The Crown Prosecution Service (CPS) is often failing to allow people with mental health problems to give evidence in court, according to an inquiry by a committee of MPs.
The Commons justice committee said in its report that it was “concerned” to hear evidence that the CPS could be reluctant to recognise that people with mental health problems can be credible witnesses.
The committee also heard evidence that the CPS was failing to identify thousands of witnesses – including many with mental health conditions, learning difficulties or other impairments – who could benefit from “special measures”, such as being allowed to give their evidence via a video link.
In January, the high court found the CPS breached a man’s human rights when it decided he was not a credible witness because of his mental health history.
The CPS had abandoned a prosecution despite the man experiencing a vicious assault in which part of his ear was bitten off.
Paul Farmer, chief executive of the mental health charity Mind, said: “Dropping cases on these grounds shouldn’t even be an option.
“The measures to support people with mental distress are already in place, but what we are witnessing here is institutional reluctance to treat mental health fairly and appropriately, which is standing in the way of justice.”
The committee’s report on the role of the CPS was published just three days after the CPS published two new statements explaining how it will deal with potential court cases involving victims and witnesses with learning difficulties or mental health problems.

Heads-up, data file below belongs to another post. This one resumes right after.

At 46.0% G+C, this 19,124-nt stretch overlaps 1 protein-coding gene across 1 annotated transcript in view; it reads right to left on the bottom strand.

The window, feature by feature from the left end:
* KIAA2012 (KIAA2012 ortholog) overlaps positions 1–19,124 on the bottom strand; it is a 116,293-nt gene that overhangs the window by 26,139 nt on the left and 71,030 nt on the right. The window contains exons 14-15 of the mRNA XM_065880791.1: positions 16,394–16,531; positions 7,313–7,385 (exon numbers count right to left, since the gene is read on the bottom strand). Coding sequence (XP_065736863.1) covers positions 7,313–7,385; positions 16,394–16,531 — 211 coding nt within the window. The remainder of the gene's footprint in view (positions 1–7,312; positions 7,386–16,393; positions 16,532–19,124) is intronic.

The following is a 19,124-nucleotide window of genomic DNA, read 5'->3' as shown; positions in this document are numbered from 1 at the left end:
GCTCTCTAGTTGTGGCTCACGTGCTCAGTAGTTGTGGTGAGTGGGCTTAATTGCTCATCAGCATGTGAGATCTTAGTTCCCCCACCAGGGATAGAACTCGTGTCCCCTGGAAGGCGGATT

Keir Starmer, the director of public prosecutions and head of the CPS, said people with mental health problems or learning difficulties “must have the same opportunity as anyone else to give evidence and to have that evidence treated seriously”.
The mental health statement says prosecutors should never assume that “someone is not credible or capable of giving reliable evidence just because they have a mental health issue”.
And it says credibility should only be questioned in the same circumstances as any other witness, that is “when something specific is raised which calls into question the credibility or reliability of the witness”.
Starmer said prosecutors should make decisions “free from any assumptions or stereotypes”, and victims and witnesses should be given the right support to enable them to give their evidence.
6 August 2009